Testing Mind Map Series: How to Think Like a CRO Pro (Part 50)
Interview with Shirley Lee
This week, we’re excited to feature Shirley Lee, a seasoned Experimentation Specialist and CXL Certified Optimizer who’s on a mission to challenge the status quo and free the world from the HiPPO syndrome.
She offers a refreshingly candid take on the challenges of experimentation, drawing a parallel with the legal world. Lawyers and experimenters can meticulously prepare for success, yet neither can predict the outcome.. In experimentation, preparation is crucial, but immediate huge uplifts are in short supply.
Shirley stands firmly in favor of a data-driven approach, skillfully mining insights from analytics and customer feedback and making smart use of statistics. She’s all about making every test count and every insight actionable, in order to move towards genuinely effective optimization practices.
Join us as we delve into Shirley’s journey…
Shirley, tell us about yourself. What inspired you to get into testing & optimization?
Beginning as a management consultant, I observed large companies relying on the opinions of the highest-paid persons and using data to reinforce their biases rather than challenging the status quo. This drove me to seek a more data-driven role.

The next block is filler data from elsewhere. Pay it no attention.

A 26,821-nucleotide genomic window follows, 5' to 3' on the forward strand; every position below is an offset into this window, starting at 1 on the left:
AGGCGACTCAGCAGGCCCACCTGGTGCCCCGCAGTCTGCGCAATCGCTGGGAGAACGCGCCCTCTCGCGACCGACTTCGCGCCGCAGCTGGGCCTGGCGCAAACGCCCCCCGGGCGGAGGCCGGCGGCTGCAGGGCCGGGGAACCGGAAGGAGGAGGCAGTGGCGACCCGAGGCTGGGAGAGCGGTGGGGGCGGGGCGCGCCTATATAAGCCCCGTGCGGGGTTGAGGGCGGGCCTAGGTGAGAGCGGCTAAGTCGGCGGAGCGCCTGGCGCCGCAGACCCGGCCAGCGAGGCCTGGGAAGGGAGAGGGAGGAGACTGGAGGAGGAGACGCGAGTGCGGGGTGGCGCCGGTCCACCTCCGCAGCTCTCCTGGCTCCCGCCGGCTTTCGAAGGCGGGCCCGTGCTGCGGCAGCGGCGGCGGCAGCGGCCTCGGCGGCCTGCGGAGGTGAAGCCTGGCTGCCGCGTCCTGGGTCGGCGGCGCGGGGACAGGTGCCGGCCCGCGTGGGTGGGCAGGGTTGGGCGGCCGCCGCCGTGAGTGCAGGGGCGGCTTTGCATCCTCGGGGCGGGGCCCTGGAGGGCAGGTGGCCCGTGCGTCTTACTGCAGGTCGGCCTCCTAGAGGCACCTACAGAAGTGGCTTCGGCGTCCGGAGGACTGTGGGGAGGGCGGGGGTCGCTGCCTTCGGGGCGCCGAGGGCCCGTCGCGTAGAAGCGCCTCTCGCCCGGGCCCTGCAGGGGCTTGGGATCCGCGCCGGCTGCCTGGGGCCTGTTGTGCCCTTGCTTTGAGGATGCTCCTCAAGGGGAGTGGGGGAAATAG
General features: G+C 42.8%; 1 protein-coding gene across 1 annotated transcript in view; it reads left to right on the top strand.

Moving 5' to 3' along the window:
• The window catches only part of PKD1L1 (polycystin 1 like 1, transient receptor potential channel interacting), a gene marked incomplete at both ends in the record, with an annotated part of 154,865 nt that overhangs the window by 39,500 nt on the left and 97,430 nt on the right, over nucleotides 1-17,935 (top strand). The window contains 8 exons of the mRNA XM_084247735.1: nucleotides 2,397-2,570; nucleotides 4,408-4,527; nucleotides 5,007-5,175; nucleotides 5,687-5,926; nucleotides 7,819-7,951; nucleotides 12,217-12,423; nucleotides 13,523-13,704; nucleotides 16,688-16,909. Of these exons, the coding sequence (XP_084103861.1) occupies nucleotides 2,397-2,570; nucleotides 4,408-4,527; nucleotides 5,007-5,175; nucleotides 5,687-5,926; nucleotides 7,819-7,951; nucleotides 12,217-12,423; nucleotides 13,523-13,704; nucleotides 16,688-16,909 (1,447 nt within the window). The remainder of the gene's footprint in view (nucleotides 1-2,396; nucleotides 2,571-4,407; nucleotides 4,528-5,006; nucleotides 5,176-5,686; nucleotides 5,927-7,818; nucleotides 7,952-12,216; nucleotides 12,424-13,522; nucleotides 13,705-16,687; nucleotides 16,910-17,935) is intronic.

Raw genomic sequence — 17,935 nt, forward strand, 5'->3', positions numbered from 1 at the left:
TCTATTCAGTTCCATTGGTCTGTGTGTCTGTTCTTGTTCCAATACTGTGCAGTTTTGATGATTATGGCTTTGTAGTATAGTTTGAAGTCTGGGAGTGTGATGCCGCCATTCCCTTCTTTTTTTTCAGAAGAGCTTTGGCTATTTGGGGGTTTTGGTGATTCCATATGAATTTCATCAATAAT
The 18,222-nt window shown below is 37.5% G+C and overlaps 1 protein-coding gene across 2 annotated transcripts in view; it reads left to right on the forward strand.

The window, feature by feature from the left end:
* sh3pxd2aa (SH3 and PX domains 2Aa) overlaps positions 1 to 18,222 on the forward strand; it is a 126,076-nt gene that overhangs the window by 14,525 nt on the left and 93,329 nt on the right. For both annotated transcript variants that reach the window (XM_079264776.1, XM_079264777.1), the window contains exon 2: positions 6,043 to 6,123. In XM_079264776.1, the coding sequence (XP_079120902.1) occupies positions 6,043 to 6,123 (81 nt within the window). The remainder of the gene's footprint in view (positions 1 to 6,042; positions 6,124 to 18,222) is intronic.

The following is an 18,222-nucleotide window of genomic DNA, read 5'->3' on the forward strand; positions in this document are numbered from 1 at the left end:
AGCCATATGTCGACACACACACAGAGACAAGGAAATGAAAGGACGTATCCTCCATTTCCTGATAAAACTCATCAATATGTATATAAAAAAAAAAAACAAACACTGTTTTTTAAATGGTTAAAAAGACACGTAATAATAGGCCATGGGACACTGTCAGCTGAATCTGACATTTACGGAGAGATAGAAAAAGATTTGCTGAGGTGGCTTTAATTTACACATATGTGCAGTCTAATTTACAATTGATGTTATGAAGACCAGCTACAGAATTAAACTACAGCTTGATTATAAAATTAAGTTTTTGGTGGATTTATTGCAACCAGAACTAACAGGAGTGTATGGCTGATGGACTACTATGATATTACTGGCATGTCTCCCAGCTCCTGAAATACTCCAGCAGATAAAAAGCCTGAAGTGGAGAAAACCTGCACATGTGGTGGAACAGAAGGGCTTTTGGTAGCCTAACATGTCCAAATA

Furthermore, I am passionate about data, (digital) products and consumer psychology, and I’d love to work at their intersection. Fortunately, I quickly discovered the world of Experimentation, and once I found it, I knew I had found my dream career. 🙂
How many years have you been optimizing for?
I’ve fully specialized in experimentation for 2 years! 😇
Yet in a broader sense, I’ve accumulated about 4 years of experience as an optimizer through previous roles, where I worked on digital optimization and instilling organizations with ‘test and learn’ mindset.
What’s the one resource you recommend to aspiring testers & optimizers?
For theoretical knowledge, I highly recommend CXL courses, the podcast “From A to B,” and the YouTube channel “Treachery of Data.”
Nevertheless, the most effective way to learn is by getting “hands-on” experience. Every time you engage in executing an experiment or conducting research, you’ll encounter nitty-gritty challenges (such as technical complexity). Once you overcome these challenges, you’ll become a more skillful practitioner.
Answer in 5 words or less: What is the discipline of optimization to you?
Process for better decision-making
What are the top 3 things people MUST understand before they start optimizing?
- Get clarity on the company strategy and KPIs: Ask the stakeholders upfront what targets and KPIs the product needs optimization for. Begin your process with this step, so as to prevent heading down the wrong path and wasting time.
- Don’t skip CRO research: Rather than relying solely on “best practices” for test ideas, derive them from your analytics data and customer research. By doing so, you’ll be testing against real user bottlenecks and specific opportunities tailored to your website. This approach will make your program more effective.